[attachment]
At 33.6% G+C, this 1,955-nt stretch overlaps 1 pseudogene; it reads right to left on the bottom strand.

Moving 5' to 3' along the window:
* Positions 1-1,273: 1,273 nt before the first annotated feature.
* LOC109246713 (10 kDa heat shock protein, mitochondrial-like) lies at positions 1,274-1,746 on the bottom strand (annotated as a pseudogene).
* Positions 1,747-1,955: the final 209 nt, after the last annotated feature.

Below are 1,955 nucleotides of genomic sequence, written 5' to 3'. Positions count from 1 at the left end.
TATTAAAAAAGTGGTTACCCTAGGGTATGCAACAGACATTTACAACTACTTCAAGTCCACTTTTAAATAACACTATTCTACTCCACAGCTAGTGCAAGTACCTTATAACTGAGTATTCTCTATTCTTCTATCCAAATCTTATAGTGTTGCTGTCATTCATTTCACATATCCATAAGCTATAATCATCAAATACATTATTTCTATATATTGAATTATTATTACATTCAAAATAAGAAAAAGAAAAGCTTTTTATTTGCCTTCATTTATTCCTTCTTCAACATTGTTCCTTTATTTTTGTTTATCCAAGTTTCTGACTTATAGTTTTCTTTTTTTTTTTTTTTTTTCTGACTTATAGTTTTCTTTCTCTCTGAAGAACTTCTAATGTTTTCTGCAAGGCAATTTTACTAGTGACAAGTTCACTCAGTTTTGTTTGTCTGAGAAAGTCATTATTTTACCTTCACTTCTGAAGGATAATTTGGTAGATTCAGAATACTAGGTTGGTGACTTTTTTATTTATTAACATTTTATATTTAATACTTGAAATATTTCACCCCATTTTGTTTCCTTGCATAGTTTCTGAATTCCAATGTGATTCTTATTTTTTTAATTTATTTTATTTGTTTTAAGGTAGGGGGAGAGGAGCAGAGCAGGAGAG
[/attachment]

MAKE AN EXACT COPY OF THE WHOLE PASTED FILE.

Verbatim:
At 33.6% G+C, this 1,955-nt stretch overlaps 1 pseudogene; it reads right to left on the bottom strand.

Moving 5' to 3' along the window:
* Positions 1-1,273: 1,273 nt before the first annotated feature.
* LOC109246713 (10 kDa heat shock protein, mitochondrial-like) lies at positions 1,274-1,746 on the bottom strand (annotated as a pseudogene).
* Positions 1,747-1,955: the final 209 nt, after the last annotated feature.

Below are 1,955 nucleotides of genomic sequence, written 5' to 3'. Positions count from 1 at the left end.
TATTAAAAAAGTGGTTACCCTAGGGTATGCAACAGACATTTACAACTACTTCAAGTCCACTTTTAAATAACACTATTCTACTCCACAGCTAGTGCAAGTACCTTATAACTGAGTATTCTCTATTCTTCTATCCAAATCTTATAGTGTTGCTGTCATTCATTTCACATATCCATAAGCTATAATCATCAAATACATTATTTCTATATATTGAATTATTATTACATTCAAAATAAGAAAAAGAAAAGCTTTTTATTTGCCTTCATTTATTCCTTCTTCAACATTGTTCCTTTATTTTTGTTTATCCAAGTTTCTGACTTATAGTTTTCTTTTTTTTTTTTTTTTTTCTGACTTATAGTTTTCTTTCTCTCTGAAGAACTTCTAATGTTTTCTGCAAGGCAATTTTACTAGTGACAAGTTCACTCAGTTTTGTTTGTCTGAGAAAGTCATTATTTTACCTTCACTTCTGAAGGATAATTTGGTAGATTCAGAATACTAGGTTGGTGACTTTTTTATTTATTAACATTTTATATTTAATACTTGAAATATTTCACCCCATTTTGTTTCCTTGCATAGTTTCTGAATTCCAATGTGATTCTTATTTTTTTAATTTATTTTATTTGTTTTAAGGTAGGGGGAGAGGAGCAGAGCAGGAGAG